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Peeking Behind Closed Doors

By Angela Channell

The cover of Anders Roslund’s latest release, KNOCK KNOCK, is dominated by the image of a handle on a locked door. It’s a door that hides the novel’s gut-wrenching opening scene: a tragedy in which a five-year-old-girl is the only survivor.

Ewert Grens, the iconic Criminal Inspector created by Roslund with late writing partner Börge Hellström, is the man called to investigate. Fifteen years later, he is called again when he learns someone has broken into the old crime scene. Grens immediately fears that someone is intent on silencing the only witness. Thus begins the exhilarating race against the clock, which embroils Grens, along with former police informant Piet Hoffmann and his family, in a complex web of deadly conspiracy.

The particular door Roslund wrote this electrifying Stockholm thriller behind was that of an isolated summer house on a small island on a Swedish lake. This, he says, was a help. “Deer and wild boar don’t know much about human struggle, and those days almost felt normal,” he says.

Yet the experience also worked against him. It was here that he learnt his son has been hospitalized for COVID-19. “In the big picture it struck me, just for a moment, how inconsequential a profession like writing books can feel in comparison—one of my two sons ended up in hospital fighting COVID-19, side by side with hard-working doctors and nurses, and there I sat making up stories,” he says. “Then I realized how [writers] are perhaps needed now more than yesterday as a reason to escape from this reality and provide time to think, reason, and be entertained. As in stories, we need balance when everything is falling.

Anders Roslund
Photo credit: Emil Eiman Roslund

“In that smaller picture, I discovered how during my 17 years as a full-time writer, I always considered myself as super-duper fantastic at self-discipline. But during the pandemic, I slowly realized how dependent I am on the outside world, stepping in and out of it as I like, when it suits me. Now, suddenly going to my favorite café (the same since 1992)—a cornerstone in meeting people, chatting for a while, making up for that lonely self-discipline and staying normal—wasn’t there. Again, we need that balance to stand up.”

In place of a normal life of cafés and the outside world, Roslund threw himself into the writing of KNOCK KNOCK. Though the breakneck pace and split decisions the characters make feel utterly spontaneous, he says plotting this thriller was a very different process.

“I spend a lot of time nailing down almost everything in the plot and pacing and then building and rebuilding,” he says. “That said, the story takes unplanned turns, changes, and surprises me. I tend not to believe any crime writer who says, ‘I just start writing, without even knowing who the murderer is.’ In order to hold your reader’s hand, at least one of you needs to know where you’re both heading.”

Where this novel is headed is into nail-biting ordeals with incredible emotional stakes. These emotions were hard for Roslund to keep on the page. “When writing with Hellström, our differences concerning this matter really showed,” he says. “The moment Börge left my writing studio, he dropped the story, tucked it away, and opened that box the next day coming back to the studio.  He was able to distance himself from the characters’ feelings, and that was his way of dealing with himself and life. I’m the opposite. I (unfortunately) can’t let anything go. I live my characters’ feelings and troubles, that’s how I’m built.”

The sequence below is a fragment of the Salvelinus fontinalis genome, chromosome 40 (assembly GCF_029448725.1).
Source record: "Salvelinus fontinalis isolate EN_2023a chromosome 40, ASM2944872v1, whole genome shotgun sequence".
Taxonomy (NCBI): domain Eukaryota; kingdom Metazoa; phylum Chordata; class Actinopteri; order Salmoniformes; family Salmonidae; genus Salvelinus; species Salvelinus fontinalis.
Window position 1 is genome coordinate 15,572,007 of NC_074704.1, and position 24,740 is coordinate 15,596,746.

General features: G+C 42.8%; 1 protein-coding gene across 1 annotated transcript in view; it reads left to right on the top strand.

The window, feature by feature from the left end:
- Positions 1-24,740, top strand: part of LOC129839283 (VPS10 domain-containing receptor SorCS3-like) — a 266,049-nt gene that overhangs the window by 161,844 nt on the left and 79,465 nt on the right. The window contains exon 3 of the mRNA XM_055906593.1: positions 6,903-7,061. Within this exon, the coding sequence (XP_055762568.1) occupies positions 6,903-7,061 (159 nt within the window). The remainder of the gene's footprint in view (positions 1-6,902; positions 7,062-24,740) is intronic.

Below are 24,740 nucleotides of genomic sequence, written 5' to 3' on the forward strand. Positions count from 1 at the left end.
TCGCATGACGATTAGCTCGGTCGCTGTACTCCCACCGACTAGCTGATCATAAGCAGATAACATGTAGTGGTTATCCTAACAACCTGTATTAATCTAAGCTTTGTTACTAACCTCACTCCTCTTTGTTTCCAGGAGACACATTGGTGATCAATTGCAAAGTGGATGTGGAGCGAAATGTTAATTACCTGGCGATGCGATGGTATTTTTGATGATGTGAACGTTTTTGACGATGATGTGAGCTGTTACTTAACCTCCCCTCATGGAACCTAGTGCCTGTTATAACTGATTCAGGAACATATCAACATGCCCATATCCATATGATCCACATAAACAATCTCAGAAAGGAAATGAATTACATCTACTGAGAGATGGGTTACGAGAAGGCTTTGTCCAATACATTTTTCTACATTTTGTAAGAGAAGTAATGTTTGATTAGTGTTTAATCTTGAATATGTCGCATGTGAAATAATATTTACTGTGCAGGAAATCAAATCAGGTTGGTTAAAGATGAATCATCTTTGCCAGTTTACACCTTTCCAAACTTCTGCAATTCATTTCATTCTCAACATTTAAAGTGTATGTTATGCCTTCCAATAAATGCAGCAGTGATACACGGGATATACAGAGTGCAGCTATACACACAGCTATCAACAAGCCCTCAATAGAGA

Anders Roslund

Roslund may live his characters’ feelings and troubles, but KNOCK KNOCK’s portrait of Grens and Hoffmann shows that they in turn carry some of their writer’s emotions. Grens, the inspector The Wall Street Journal described as an “eccentric, alienated, socially inept hero” worthy of comparison to Wallander, is pained by confronting the ghosts of his past. After the terrible loss of criminal reform campaigner and Roslund’s writing partner Börge Hellström to cancer in 2017, returning to writing without his companion was a door the author too found difficult to open.

“I miss Börge every day,” he says. “He was not a colleague, not a friend—he was a family member.  No one has had so many breakfasts or lunches or late dinners in my home. When he died, I was not really there, I was cut off, numb. Now, almost four years later, I feel all that I was not capable of during dark days.”

Things changed for Roslund as a writer, but not as much as he expected. “Our process and agreement, which was no secret, for writing books would be to meet and talk about the story, then split up for a long time and I’d write it all into a novel, then we would meet again, reading and talking and arguing before I revised a second version.

“So being alone, I knew all about carrying a story. Of course in the first stages and in story planning I needed to change Roslund & Hellström into Roslund & Roslund, arguing with and convincing myself instead of Börge,” he says. “I also kept big parts of the universe we built, like Superintendent Grens and the infiltrator and former criminal Hoffmann. I have of course adjusted some of that which I fought for (now fighting myself), meaning Grens is somewhat less pissed off all the time, making a late but necessary inner journey hand in hand with solving crime.  Also, Hoffmann’s family now, his children and wife, are more included and are important characters in building plot.”

Roslund hopes this installment can allow us to go beyond our walls, at least within the realm of imagination. “During these strange and alone times without hugs, we all need to go away for a while, at least to a fictional world,” he says.

For this reader, at least, that door was definitely opened.


Angela Channell
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